Guest Review

STIEG LARSSON – THE GIRL WITH THE DRAGON TATTOO

Genre – Mystery, Thriller and Suspense

465 Pages

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“I would have never done it, Lisbeth, but I understand why you did. I don’t know what you have experienced, but I was about to die in that cellar, and you saved my life. Whatever you have seen, you don’t need to tell me. I’m just happy that you’re here.”

Harriet Vanger, a scion of one of Sweden’s wealthiest families, disappeared over forty years ago when she was 16. All these years later, her aged uncle continues to seek the truth. Every year he has received the same anonymous gift on his birthday: a single framed flower. He is convinced the series of flowers have something to do with the disappearance of his great-niece.

Mikael Blomkvist, a respected financial journalist, watches his professional life rapidly crumble around him. He has been trapped by a libel conviction, for defaming billionaire industrialist Hans-Erik Wennerstrom. Prospects appear bleak until an unexpected offer to resurrect his name is extended by Henrik Vanger. First, Blomkvist must spend a year researching the mysterious disappearance of Harriet and in return, Vanger will provide him with devastating evidence against Wennerstrom.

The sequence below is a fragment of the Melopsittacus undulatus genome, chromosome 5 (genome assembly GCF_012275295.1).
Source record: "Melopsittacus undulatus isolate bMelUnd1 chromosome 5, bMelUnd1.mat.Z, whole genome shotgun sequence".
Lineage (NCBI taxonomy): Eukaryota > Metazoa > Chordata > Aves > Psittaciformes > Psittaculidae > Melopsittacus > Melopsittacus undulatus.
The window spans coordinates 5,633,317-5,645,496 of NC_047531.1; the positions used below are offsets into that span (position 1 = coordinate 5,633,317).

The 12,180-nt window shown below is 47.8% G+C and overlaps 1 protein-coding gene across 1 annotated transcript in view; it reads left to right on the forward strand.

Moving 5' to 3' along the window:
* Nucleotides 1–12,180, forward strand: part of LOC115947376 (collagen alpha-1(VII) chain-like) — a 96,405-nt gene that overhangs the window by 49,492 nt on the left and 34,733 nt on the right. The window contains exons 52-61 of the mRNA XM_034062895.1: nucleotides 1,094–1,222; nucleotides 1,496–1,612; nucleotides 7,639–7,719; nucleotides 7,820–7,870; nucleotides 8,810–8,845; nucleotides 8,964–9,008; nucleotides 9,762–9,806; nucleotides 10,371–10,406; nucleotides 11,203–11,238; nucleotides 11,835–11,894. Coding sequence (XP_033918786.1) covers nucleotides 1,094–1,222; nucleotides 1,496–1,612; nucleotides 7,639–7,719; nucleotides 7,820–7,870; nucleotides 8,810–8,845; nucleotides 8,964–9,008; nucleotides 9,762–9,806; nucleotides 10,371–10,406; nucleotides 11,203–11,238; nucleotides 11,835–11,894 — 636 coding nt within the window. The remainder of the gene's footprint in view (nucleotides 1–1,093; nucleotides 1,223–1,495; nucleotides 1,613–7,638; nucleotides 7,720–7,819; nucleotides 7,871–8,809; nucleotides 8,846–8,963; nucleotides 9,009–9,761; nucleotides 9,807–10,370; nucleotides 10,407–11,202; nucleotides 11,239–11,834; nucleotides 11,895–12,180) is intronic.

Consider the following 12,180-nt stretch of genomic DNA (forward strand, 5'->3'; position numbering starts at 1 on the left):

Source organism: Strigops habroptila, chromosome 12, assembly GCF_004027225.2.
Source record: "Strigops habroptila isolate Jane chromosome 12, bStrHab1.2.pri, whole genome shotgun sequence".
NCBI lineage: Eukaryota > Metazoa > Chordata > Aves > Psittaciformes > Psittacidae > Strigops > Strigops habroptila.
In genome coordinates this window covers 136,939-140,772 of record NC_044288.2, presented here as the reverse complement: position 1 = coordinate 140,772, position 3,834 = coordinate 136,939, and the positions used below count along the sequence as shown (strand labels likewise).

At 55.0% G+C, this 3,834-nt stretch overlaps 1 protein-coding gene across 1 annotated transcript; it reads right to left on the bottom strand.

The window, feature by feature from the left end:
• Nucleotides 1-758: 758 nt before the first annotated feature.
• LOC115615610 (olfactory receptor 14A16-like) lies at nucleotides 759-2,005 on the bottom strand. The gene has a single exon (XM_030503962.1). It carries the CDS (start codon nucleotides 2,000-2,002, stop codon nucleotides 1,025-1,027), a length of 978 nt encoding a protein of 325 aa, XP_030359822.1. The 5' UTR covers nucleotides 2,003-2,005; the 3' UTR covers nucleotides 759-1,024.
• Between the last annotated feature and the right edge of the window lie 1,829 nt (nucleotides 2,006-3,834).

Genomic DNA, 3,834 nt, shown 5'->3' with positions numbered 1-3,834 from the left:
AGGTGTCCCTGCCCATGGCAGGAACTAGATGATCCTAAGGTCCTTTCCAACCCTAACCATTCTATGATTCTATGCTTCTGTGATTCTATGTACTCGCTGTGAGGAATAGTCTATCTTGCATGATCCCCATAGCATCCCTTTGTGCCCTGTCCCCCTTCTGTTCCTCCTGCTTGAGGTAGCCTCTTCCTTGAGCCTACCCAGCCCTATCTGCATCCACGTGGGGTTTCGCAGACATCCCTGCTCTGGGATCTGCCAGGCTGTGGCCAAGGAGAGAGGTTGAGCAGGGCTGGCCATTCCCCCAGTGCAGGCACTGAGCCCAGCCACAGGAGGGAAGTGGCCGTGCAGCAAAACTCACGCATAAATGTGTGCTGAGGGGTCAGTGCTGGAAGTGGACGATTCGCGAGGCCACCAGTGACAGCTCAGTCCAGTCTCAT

Lisbeth Salander, a brilliant but troubled computer hacker and investigator is enlisted by Blomkvist to help his investigation of Harriet’s disappearance. As they work together, Blomkvist and Salander attempt to keep a professional relationship even as they connect personally. They dig deep into the Vanger family history and discover that Harriet’s disappearance is connected to gruesome murders of women that occurred in Sweden in the 1940s to 1960s.

On the surface, The Girl With The Dragon Tattoo is a simple mystery thriller, but on a deeper level, the book is an examination of the violent abuse of women in Sweden, focusing particularly on the warped philosophies and governmental failures that permit such acts. Larsson depicts Sweden as a socially progressive society nevertheless cursed by blatant misogyny and antiSemitism. His writing is sharp and engaging, never shying away from the ugliness in the themes that he explores.

The Girl With The Dragon Tattoo is highly recommended as the first of three novels in Larsson’s Millennium series.

The two sequel books The Girl Who Played With Fire and The Girl Who Kicked The Hornet’s Nest expand on and deepen an already engaging story.

Review written by Celine Margaret

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